What a pair of absolute Sweaty Bettys.
We did see one family enter the jungle stairs ahead of us never to be seen again. At least not by us. I’m hoping they were by the people who know them.
And we also saw one cool cat lounging at one of the rest stops having a smoke. Apart from that it was our own private jungle adventure for the entirety.
This almost goes without saying if you’ve read my other KL hiking stories. But guess what the temperature was?
Yep, you guessed it, it was a full 11 out of 10 on the sweatballs scale! It was as moist and clammy as a sealed shopping bag full of clams in a sauna.
But, at least the narrowness of the path and the dense jungle canopy kept the sun from our skin
And the nice part about doing a hike with a waterfall in the middle is that you know you’re going to get a proper refreshing cool down at the midway point. So we persevered.
Lost my keys, again.
After about 45 minutes we reached the hilltop and were met by one of the things I’ve quickly come to love about KL hikes, a lovely makeshift rest area like the one on Sri Bintang Hill trail.
This is where Taman Saga residents or frequent hikers have taken it upon themselves to create a nice spot to relax and recover from the climb. Here they had set up hammocks, chairs, tables and even a water station.
Or it would’ve been if the friendly locals hadn’t also built a badass jungle gym. So instead of resting Sara and I banged out some sets. I mean I was “very heavy” after all so best I put in a bit of work.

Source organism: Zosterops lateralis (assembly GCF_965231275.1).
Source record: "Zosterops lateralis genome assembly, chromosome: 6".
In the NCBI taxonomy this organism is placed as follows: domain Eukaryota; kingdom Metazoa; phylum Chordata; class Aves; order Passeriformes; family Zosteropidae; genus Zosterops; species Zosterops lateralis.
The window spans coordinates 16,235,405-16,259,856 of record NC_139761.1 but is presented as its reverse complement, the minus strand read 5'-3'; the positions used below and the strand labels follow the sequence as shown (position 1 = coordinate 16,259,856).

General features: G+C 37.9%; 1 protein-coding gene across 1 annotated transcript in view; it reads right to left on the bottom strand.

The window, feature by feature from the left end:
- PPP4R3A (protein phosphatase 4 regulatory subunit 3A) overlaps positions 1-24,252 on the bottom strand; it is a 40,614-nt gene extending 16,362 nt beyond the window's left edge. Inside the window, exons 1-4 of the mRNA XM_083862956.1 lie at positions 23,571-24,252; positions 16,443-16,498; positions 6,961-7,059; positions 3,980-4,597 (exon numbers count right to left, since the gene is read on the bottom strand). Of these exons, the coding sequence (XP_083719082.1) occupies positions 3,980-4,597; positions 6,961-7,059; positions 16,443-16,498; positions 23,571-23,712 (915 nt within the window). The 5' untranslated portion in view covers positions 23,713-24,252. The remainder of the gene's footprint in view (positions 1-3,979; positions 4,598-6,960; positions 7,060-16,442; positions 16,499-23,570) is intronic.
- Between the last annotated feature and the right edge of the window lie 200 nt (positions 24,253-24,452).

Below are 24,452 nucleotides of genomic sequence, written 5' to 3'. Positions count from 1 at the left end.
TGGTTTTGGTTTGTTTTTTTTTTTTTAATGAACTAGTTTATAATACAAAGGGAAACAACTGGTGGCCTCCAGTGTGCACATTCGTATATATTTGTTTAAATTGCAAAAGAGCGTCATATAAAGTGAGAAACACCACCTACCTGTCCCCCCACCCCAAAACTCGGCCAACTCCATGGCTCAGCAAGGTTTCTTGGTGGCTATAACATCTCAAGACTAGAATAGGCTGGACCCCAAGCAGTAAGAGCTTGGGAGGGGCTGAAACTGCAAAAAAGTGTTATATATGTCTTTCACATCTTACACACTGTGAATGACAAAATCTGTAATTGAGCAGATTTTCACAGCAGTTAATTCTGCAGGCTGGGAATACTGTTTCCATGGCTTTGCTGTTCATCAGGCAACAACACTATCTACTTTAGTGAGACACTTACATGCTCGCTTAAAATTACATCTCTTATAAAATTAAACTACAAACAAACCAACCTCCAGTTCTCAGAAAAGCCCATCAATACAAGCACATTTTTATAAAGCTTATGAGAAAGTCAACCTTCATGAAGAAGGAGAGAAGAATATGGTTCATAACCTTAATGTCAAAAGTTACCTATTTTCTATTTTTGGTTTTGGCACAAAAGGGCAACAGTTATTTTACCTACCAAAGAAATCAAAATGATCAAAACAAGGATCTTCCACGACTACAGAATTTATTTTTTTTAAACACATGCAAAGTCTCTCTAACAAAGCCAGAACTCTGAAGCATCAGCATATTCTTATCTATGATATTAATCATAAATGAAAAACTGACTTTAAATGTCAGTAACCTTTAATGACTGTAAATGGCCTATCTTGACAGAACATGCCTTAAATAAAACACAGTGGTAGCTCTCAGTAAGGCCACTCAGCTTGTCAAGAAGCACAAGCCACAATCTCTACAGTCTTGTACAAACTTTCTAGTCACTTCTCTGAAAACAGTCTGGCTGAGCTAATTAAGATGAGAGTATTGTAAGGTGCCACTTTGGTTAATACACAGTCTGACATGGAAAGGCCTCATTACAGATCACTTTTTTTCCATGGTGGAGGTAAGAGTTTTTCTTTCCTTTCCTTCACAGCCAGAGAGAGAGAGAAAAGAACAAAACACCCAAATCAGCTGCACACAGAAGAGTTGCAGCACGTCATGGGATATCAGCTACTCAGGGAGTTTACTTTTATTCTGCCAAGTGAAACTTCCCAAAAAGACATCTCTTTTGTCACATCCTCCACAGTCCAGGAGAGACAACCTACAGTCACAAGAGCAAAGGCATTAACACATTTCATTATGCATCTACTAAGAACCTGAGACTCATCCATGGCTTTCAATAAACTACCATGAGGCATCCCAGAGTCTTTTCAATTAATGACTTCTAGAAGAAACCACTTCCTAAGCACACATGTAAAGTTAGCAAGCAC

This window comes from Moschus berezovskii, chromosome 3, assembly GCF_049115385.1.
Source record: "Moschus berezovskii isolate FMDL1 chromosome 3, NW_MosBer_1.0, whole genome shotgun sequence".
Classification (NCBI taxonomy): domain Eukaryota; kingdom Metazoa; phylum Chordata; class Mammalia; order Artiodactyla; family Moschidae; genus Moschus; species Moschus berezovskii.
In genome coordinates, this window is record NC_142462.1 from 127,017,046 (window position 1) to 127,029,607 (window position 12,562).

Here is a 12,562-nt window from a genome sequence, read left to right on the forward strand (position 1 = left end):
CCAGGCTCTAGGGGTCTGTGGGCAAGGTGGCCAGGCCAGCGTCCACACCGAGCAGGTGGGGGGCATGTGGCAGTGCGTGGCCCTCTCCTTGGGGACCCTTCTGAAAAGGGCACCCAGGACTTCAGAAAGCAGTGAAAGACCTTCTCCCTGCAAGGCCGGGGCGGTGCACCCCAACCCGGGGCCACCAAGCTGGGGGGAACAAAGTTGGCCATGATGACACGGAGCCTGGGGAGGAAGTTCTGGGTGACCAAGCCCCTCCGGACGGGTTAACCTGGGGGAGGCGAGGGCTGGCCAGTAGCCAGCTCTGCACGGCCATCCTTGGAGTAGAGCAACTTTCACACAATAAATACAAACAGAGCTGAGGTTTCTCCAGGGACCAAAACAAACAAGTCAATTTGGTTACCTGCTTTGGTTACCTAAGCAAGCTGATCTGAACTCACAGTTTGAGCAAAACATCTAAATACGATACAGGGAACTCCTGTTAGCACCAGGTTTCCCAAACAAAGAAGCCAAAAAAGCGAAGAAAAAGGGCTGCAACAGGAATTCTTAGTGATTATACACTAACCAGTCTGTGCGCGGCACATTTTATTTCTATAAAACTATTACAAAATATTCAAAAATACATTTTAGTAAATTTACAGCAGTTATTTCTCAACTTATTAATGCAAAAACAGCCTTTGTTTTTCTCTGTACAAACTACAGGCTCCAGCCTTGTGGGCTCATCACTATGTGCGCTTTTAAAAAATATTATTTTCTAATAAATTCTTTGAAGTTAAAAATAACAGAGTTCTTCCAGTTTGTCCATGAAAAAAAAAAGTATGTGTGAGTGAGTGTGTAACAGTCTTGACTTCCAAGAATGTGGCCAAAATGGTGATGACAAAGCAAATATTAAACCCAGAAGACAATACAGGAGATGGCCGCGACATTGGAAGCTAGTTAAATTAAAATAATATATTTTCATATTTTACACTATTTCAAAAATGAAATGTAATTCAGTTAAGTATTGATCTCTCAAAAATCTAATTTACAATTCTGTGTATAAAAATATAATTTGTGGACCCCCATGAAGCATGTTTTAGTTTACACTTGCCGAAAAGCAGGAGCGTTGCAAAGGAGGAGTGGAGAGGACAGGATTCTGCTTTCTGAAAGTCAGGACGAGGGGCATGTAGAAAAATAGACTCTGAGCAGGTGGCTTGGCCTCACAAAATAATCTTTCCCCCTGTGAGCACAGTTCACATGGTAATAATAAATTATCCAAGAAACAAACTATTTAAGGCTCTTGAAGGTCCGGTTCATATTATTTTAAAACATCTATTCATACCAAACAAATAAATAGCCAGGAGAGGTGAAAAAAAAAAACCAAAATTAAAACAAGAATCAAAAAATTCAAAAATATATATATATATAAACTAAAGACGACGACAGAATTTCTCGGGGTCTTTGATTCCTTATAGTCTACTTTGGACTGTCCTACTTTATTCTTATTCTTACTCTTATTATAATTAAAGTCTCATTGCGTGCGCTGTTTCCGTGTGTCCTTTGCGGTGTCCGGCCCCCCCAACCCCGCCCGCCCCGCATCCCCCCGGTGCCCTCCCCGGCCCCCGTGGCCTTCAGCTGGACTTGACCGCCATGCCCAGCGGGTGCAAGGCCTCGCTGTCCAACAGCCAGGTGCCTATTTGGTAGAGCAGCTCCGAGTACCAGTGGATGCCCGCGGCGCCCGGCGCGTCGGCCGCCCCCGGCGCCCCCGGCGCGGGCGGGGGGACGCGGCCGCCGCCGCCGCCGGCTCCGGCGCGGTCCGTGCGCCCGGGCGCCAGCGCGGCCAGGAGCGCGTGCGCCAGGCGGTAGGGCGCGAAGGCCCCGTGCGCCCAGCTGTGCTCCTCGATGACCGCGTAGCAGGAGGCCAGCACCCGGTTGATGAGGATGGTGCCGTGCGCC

Quick side note, I absolutely love these outdoor gym things. If you’re new to KL and want to get your sweat on without climbing a hill, then check out these ones for starters.
Saga Top is the tops
After enjoying the peak and sharing a bottle of 100plus we set off in search of the waterfall.
Now, this is where things got interesting and the real scrambling began. Mainly as we had some tasty descents to tackle and you really have to trust your abilities in places.
It’s for sure not somewhere to have a crisis of confidence amid a down-scramble. Not that you will fall to your death or anything. Just have a nasty tumble into some prickly trees.
The routes are muddy, and slippery and there is a maze of tangled roots to tackle. Fortunately in the real gnarly spots the local legends have installed ropes to ease your way slightly. Thanks, guys!